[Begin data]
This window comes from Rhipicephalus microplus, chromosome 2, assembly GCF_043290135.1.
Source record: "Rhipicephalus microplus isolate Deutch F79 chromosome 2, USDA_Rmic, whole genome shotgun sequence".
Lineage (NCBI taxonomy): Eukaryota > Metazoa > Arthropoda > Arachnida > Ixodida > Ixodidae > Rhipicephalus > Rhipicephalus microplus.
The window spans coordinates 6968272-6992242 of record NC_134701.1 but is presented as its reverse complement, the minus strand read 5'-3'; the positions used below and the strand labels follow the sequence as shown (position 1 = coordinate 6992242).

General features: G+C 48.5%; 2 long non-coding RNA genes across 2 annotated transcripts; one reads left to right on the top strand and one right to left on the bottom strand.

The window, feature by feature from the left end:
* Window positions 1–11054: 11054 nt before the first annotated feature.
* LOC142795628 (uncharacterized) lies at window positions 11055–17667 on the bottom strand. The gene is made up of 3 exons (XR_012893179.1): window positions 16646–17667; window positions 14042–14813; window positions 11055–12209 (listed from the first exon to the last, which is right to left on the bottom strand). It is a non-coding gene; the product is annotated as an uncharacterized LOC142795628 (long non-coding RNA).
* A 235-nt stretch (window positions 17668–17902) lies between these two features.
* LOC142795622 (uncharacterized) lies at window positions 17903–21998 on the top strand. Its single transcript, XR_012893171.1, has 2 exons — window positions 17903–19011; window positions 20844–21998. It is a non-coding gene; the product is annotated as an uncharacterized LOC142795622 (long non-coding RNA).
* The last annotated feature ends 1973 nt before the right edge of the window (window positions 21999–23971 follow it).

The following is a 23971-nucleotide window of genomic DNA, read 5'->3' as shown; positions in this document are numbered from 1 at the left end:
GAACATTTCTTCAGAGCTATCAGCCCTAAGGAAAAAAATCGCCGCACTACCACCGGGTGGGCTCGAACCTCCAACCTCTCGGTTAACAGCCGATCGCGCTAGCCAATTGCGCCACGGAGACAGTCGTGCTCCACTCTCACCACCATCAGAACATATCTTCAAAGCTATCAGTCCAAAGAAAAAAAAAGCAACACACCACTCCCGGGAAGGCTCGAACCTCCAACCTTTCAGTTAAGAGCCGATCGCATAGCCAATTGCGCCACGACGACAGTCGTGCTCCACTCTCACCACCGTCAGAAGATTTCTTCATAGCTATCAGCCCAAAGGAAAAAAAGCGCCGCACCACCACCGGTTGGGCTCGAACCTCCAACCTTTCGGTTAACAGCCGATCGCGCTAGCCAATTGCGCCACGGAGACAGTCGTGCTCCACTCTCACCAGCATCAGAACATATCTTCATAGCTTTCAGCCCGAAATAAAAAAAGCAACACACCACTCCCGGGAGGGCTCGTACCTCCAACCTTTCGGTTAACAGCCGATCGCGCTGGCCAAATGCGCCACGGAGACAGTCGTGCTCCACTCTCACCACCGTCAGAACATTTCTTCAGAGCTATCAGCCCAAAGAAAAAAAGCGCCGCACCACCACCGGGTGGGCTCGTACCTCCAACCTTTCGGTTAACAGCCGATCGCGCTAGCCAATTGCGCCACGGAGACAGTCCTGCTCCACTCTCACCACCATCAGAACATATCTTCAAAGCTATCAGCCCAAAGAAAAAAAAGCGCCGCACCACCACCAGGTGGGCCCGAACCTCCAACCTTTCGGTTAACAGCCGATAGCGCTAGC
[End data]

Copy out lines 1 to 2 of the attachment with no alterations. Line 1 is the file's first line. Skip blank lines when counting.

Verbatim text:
This window comes from Rhipicephalus microplus, chromosome 2, assembly GCF_043290135.1.
Source record: "Rhipicephalus microplus isolate Deutch F79 chromosome 2, USDA_Rmic, whole genome shotgun sequence".